Paper No. 2
Presentation Time: 8:15 AM
DYNAMICS OF THE EASTERN ONTARIO LOBE: CALVING, BASAL FREEZING, AND TILL DEPOSITION IN DEEP LACUSTRINE TROUGHS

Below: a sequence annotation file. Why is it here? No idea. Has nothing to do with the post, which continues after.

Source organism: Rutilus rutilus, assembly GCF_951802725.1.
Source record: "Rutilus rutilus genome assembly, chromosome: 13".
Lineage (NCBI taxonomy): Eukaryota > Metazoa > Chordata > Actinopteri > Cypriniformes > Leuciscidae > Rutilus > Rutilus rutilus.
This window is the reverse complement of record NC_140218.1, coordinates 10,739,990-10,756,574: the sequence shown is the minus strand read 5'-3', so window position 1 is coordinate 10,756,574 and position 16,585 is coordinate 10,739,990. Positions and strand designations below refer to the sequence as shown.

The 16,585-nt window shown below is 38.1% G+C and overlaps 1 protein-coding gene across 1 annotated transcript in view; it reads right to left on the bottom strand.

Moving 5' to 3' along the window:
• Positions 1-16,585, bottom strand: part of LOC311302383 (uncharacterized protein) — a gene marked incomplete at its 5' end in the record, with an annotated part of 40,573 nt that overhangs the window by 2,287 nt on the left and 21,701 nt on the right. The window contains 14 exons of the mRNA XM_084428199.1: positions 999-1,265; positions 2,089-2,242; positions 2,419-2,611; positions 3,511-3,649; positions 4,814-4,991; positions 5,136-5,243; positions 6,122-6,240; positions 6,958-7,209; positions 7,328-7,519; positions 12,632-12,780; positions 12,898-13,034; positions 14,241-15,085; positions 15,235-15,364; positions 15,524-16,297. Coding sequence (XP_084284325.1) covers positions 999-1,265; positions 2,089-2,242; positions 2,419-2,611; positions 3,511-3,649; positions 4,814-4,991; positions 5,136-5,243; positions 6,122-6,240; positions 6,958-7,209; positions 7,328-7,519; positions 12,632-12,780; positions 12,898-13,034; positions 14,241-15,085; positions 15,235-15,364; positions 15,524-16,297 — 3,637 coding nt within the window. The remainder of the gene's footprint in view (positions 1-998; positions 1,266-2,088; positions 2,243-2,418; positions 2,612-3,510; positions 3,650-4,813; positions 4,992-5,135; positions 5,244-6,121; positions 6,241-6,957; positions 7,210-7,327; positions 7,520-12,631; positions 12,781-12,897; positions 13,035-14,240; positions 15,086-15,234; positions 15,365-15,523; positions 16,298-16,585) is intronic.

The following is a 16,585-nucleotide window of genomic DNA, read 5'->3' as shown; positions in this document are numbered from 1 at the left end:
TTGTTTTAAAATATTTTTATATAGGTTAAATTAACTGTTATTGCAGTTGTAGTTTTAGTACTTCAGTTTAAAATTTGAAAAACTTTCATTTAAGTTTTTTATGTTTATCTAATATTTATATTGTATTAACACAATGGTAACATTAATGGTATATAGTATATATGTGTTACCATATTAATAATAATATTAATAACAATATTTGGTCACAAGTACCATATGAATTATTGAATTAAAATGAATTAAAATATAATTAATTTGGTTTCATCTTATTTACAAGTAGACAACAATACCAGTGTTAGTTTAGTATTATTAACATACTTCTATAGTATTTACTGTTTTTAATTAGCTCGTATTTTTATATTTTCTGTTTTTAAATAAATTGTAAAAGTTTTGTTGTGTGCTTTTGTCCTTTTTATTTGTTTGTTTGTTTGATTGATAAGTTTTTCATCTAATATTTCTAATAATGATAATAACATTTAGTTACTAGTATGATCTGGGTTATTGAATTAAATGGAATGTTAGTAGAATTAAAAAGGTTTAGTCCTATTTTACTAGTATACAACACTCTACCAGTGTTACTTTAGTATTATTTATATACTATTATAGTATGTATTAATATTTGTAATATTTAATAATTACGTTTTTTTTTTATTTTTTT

Valley Heads (17 cal. ka) readvance of the Ontario Lobe headed eastward into deep (<300m) lacustrine troughs of the western Mohawk Valley. Lake Cedarville formed between the Ontario Lobe and lobes to the east emanating from the Adirondacks and Champlain Valley, and drained southward to the Susquehanna River. Evidence of Ontario Lobe calving are abundant ice-rafted stones and pellets (~0.2-1 cm/yr) in varves. Pellets are derived from basal freezing-on of subglacial sediment and include clumps of till, light grayish white silt (limestone rock flour), and clay/silt derived from overridden lacustrine sediment. Ontario Lobe pellets include red sediment derived from western sources. The survival and delivery to calving margins of basal ice debris, derived from 40 km up ice and near-margin sources, indicates widespread net basal freezing. Basal freezing may have been triggered by ice advance up a subglacial slope as it moved out of the Ontario basin or out of local over-deepened sections of the Mohawk trough. Minimum rates of ice advance and recession are constrained by varve counts and the correlation of paleomagnetic records to New England varves. Widespread subglacial freezing implies that till deposition, at minimum rates of 2-40 cm/yr (median 8 cm/yr), is unlikely to be the result of the release of basal debris by basal melting. Alternatively it suggests stacking of pervasively deforming bed load that was not frozen into basal ice. This situation begs the question of whether there is a connection between rapid till deposition and subglacial freezing that facilitated subglacial deformation.